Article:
After laboratory and diagnostic procedures, the patient will proceed to a consultation with a study-provided physician. This physician will, as in Stage 2, complete a structured consultation form through a tablet-based eCRF. The results of this consultation will amend the one from stage 2 in the gold standard panel. Adding a study physician not involved in the patient’s care to confirm the patient’s diagnosis ensures a higher degree of objectivity in the generation of the gold standard. The study physician will be able to refer to the usual HCP’s notes from stage 2, although this will be only allowed at the end of the consultation in order to minimize bias and ensure patient safety.

Although the interaction time between health care staff and the patient in the investigation will be about three times as long as the standard hospital process, this extra time will be compensated for by the study participants being moved forward in the waiting-room queue for examination, clinical testing, and receiving test results (when relevant). The overall effect is that the study participants will have a longer period of interaction at the clinic (with study trackers and study physicians), but will have a similar total visit length at the clinic (ie, less passive waiting time in the waiting room).

Measurement Methods

Overall, there will be 5 stages in the process of data collection and physician panel assessment (Figure 4 shows an overview). The first 3 stages in this process have already been described: (1) the study HCP will use the prototype DDSS; (2) the patient will consult with a usual HCP; and (3) the patient will consult with the study-provided physician. There are then 2 additional steps: (4) generation of a differential diagnosis by the physician panel, and (5) matching of conditions by the physician panel.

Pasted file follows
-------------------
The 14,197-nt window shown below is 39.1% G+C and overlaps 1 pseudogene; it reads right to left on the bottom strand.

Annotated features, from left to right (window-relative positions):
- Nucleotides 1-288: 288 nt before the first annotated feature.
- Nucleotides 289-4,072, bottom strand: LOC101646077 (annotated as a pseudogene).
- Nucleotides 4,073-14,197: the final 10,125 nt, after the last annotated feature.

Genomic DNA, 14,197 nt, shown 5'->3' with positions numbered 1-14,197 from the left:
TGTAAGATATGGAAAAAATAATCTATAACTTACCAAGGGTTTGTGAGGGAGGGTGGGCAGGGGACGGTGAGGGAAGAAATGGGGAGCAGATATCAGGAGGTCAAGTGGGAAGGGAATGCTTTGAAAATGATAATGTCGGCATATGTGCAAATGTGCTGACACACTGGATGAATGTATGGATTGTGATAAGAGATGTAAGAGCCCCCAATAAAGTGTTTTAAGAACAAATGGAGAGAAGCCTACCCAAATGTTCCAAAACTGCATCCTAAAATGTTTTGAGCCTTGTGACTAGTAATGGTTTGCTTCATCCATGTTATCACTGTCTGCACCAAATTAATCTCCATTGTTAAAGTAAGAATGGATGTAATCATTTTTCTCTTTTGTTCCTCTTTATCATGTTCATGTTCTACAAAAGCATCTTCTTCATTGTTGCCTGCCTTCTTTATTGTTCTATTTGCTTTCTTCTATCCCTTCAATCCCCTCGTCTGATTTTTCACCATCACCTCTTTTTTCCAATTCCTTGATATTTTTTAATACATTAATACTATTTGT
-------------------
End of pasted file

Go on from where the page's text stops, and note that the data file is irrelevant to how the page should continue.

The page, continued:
Figure 4. Data flowchart. DDL: differential diagnosis list; DDSS: diagnostic decision support system.
View this figure

The physician panel in step 4 that makes the differential diagnoses will be made up of 3 local physicians, each with at least 3 years of full-time clinical experience (the majority in general medicine), who will carry out a review process; this process will yield the gold standard differential diagnosis list for each case. The physician panel members have been thoroughly screened and chosen by the principal investigator of this study, who is a native Tanzanian doctor with over 20 years of experience as a medical doctor and several additional years of experience as an instructor at Muhimbili University of Health and Allied Sciences. All physician panelists are required to have an active medical license and to be available for at least 9 hours per week during the physician panel process in order to be immersed enough in the process. Two independent “reviewer” physicians on the panel will review the diagnoses from the usual HCP and the study-provided physician, the pseudo-anonymized medical history, and the symptoms of each patient. They will assign a preliminary differential diagnosis list and a principal diagnosis to each case based on history and symptoms alone and then assign a final differential diagnosis list and principal diagnosis based on the full patient clinical file (this will include vital signs and results from medical examinations and diagnostic tests). In case of disagreement between the 2 differential diagnosis lists, a third reviewer will make a final decision. The tenth revision of the International Statistical Classification of Diseases and Related Health Problems will be used to determine all diagnoses.